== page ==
Park officials on Thursday released a plan that will create parking space off road and out of view that's safer for visitors, enhances their experience and protects nature. The plan that's focused on the Tuolumne River also removes unofficial foot trails through meadows and replaces campsites.
Kathleen Morse, a chief planner for Yosemite National Park, says the wide-reaching project has been under discussion since 2005 and will cost about $55 million.
The work will be done the next 10 to 15 years.
In February, park officials released the Merced River plan that caps the number of visitors, adds campsites and regulates bicycle rentals.
The agency that maintains Sacramento's sewer pipeline is urging people to stop flushing so-called flushable wipes down the toilet.
The California Energy Commission says increasing the efficiency of computers and computer monitors can save state consumers millions of dollars a year in energy costs.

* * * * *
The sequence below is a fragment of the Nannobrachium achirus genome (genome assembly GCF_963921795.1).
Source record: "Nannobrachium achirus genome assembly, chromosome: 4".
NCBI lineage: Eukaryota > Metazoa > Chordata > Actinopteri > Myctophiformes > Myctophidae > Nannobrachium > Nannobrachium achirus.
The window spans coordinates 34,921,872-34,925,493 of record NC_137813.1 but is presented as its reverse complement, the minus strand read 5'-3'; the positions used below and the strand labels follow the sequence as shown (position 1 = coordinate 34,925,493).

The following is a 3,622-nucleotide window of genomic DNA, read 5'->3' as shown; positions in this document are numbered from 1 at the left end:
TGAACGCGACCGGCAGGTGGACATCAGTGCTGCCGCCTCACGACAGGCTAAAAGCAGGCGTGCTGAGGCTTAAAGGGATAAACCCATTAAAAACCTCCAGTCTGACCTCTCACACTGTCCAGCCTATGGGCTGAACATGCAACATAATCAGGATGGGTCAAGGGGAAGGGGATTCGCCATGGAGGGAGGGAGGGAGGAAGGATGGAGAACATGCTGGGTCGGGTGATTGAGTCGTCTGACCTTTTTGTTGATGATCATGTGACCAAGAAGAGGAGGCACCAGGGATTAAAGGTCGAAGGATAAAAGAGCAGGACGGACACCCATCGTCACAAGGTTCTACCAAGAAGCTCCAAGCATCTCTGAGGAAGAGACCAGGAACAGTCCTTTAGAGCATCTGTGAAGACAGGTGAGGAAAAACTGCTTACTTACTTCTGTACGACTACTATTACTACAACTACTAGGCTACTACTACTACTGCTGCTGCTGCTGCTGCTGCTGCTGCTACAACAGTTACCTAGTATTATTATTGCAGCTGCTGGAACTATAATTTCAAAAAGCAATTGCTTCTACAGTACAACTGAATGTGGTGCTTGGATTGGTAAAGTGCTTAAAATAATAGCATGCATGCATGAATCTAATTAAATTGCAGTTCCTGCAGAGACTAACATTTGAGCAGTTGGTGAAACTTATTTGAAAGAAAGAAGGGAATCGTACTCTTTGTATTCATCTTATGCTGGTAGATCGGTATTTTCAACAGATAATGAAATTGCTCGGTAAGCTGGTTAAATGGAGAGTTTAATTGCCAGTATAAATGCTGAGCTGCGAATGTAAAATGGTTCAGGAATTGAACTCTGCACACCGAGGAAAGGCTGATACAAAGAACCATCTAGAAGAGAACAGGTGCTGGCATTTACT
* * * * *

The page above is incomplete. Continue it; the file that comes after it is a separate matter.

As the California drought wears on, it might seem like more creative solutions are in order. But it might not yet be time for drastic measures.
California lawmakers are weighing in on the illegal sale of ivory. A bill that passed an Assembly committee today that would tighten restrictions on ivory sales in the state.
California Democratic lawmakers have made combating climate change one of their environmental legislative priorities, but dozens of other environmental bills may garner equal attention.